Financial fraud: SEC v. Kipp, Civil Action No. 160-cv-000258 (W.D.N.C.) is a previously filed action against Michael J. Kipp and Joanne K. Viard, respectively the CFO and Director of External Reporting of Swisher Hygiene, Inc. The complaint alleged a fraudulent earnings management scheme at the company which had weak internal controls. The Court entered final judgments against each Defendant, prohibiting future violations of Securities Act section 17(a) and Exchange Act sections 10(b), 13(a), 13(b)(2)(A) and 13(b)(2)(B). The injunction against Mr. Kipp is also based on Exchange Act rules 13b-2-1 and 13a -14. The judgments permanently bar each executive from serving as an officer or director of a public company. This concludes the action. See Lit. Rel. No. 24396 (Feb. 12, 2019).
Offering fraud: SEC v. NL Technology, LLC, Civil Action No. 3:180-cv-002263 (S.D. Cal.) is a previously filed action that alleged a $61 million offering fraud conducted by Defendants Donato Baca, Jr., his business partner, Jonny Ngo and NL Technology, LLC. Mr. Baca settled with the Commission, consenting to the entry of a permanent injunction which prohibits future violations of Securities Act sections 5(a) and 5(c) and 17(a) and Exchange Act section 10(b). The injunction also prohibits him from soliciting, accepting, or depositing any money from actual or prospective investors in connection with any offering of securities. Mr. Baca agreed to pay disgorgement of $4.7 million plus $256,647 in prejudgment interest and a civil penalty of $960,000. See Lit. Rel. No. 24394 (Feb. 11, 2019).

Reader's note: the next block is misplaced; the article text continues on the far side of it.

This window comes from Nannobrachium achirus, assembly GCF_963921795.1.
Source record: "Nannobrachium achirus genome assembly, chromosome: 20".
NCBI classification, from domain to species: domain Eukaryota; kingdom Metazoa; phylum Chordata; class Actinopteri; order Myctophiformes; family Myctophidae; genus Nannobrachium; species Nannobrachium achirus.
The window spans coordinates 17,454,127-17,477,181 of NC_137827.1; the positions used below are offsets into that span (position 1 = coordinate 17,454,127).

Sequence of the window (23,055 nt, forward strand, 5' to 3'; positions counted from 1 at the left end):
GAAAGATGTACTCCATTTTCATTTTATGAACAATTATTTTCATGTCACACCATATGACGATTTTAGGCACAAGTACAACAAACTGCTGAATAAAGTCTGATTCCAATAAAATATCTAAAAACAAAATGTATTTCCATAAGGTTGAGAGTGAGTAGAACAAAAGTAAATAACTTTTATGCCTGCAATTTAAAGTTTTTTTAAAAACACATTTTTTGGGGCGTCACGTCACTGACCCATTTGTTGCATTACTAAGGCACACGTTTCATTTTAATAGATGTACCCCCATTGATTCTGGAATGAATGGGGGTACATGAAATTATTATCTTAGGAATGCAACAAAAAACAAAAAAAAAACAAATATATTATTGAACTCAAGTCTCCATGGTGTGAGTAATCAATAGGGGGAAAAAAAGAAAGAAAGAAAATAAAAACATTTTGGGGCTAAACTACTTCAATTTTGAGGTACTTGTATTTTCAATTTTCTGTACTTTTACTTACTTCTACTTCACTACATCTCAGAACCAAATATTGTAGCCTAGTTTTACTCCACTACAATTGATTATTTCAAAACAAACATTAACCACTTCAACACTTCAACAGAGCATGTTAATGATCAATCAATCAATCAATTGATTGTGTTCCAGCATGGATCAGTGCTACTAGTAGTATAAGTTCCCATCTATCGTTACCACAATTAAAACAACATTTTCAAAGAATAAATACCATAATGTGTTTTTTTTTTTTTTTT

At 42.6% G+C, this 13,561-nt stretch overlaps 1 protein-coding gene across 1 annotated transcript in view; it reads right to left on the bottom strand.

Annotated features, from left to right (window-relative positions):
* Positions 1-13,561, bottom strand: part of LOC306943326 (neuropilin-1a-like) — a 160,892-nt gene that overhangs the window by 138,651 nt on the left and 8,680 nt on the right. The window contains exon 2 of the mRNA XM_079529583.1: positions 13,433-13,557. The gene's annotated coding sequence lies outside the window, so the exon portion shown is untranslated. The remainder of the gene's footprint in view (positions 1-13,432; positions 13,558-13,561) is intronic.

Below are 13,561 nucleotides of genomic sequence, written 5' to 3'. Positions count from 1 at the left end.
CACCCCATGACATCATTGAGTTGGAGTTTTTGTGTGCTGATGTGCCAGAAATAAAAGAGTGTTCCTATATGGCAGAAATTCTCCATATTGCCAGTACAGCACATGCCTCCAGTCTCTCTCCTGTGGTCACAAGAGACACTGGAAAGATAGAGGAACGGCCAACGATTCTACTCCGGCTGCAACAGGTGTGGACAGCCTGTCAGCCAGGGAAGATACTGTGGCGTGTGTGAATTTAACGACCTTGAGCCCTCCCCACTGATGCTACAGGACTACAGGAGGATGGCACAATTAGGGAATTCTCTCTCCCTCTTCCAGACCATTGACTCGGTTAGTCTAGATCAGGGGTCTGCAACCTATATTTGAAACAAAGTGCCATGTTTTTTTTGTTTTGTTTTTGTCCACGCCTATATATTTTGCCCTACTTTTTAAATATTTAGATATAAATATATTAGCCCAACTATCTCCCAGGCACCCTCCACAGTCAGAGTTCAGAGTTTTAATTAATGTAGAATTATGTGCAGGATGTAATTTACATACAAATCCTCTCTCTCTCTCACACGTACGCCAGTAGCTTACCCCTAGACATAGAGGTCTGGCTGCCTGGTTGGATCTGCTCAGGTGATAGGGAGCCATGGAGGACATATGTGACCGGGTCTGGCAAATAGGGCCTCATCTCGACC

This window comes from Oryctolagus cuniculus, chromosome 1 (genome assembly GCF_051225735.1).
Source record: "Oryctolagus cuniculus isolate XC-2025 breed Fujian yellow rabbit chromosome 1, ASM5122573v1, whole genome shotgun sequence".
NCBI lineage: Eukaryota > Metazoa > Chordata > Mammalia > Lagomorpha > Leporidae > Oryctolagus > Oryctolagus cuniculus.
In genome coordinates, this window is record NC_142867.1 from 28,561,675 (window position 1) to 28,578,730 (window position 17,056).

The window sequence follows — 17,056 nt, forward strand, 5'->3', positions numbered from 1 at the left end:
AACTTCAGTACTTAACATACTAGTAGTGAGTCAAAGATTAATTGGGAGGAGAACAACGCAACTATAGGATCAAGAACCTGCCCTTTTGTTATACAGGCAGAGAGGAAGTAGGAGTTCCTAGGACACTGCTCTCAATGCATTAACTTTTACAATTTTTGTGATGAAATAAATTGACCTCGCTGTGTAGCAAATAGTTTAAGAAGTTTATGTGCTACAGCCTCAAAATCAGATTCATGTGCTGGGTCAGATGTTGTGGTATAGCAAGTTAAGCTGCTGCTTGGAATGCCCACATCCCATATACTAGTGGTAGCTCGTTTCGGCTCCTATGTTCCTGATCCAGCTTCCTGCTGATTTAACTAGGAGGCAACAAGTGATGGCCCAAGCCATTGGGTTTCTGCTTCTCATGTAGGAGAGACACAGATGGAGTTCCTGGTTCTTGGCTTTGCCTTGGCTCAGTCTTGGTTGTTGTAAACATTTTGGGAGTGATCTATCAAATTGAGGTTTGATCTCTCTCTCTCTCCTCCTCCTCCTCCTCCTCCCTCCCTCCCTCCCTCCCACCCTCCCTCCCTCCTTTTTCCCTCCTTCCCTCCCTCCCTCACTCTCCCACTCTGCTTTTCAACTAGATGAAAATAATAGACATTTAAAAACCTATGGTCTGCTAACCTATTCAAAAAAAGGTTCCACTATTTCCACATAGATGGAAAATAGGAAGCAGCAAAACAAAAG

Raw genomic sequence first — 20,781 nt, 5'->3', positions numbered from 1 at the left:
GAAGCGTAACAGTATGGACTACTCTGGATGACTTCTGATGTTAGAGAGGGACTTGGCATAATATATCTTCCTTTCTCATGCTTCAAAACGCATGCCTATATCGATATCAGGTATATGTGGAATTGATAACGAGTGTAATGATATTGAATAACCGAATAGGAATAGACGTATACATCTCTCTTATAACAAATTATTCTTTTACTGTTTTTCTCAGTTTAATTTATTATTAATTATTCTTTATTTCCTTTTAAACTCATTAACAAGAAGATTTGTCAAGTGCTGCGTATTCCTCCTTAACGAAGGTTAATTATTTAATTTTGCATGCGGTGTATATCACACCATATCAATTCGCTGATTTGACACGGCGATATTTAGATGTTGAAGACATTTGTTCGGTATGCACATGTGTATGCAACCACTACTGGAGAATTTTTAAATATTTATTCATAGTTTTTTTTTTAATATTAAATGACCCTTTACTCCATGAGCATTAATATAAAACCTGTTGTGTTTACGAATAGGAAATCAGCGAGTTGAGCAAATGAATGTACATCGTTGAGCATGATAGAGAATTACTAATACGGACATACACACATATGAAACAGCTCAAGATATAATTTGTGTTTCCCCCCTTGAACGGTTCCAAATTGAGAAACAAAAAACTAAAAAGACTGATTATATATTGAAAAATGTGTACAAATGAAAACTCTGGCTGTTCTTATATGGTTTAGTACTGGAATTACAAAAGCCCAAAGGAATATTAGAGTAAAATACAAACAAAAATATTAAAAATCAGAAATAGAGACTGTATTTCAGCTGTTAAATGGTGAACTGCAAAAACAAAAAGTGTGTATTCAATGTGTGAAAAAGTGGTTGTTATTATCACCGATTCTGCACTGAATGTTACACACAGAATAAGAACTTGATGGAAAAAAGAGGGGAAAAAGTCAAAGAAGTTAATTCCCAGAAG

Microcap fraud/manipulation: SEC v. Honig, Civil Action 18-cv-08175 (S.D.N.Y. Filed Sept. 7, 2018) is a previously filed action against, among others, Mark Groussman, his firm Melechdavid, and Alpha Capital Anstalt, a Lichtenstein hedge fund managed by an unnamed New York based unregistered investment adviser. Mr. Groussman settled with the agency, consenting to the entry of permanent injunctions based on Securities Act sections 5 and 17(a) and Exchange Act section 10(b). In addition, he agreed to pay disgorgement of $1,051,360, prejudgment interest of $170,554.78 and a penalty of $160,000. His firm also consented to the entry of a permanent injunction based on the same sections. A five-year penny stock bar was imposed on the firm. Alpha Capital settled, agreeing to the entry of a permanent injunction based on section 5 of the Securities Act. The firm agreed to pay disgorgement of $708,470.07 along with prejudgment interest in the amount of $149,788.44. The underlying action also names as defendants Barry Hong, Philip Frost, John Stetson, Michael Brauser, John O’Rourke, Robert Ladd, Elliot Maza, Brian Keller, John Ford and a series of controlled entities. It centers on the manipulation of four microcap firms’ shares during the period 2013 to 2018 yielding millions of dollars in profits. The case is based on a pump-and-dump schemes directed by Mr. Hong, according to the complaint, that netted Defendants millions of dollars in illicit profits. For example, one scheme involving one issuer resulted in over $9.25 million while another yielded over $8.3 million. The complaint alleges violations of Securities Act sections 5(a), 5(c), each subsection of 17(a) and 17(b) and Exchange Act sections 9(a)(1) and (2), 10(b), 13(d) and 15(d). The Commission is preparing an amended complaint that will be filed in early March 2019. During the government shutdown other defendants settled with the Commission.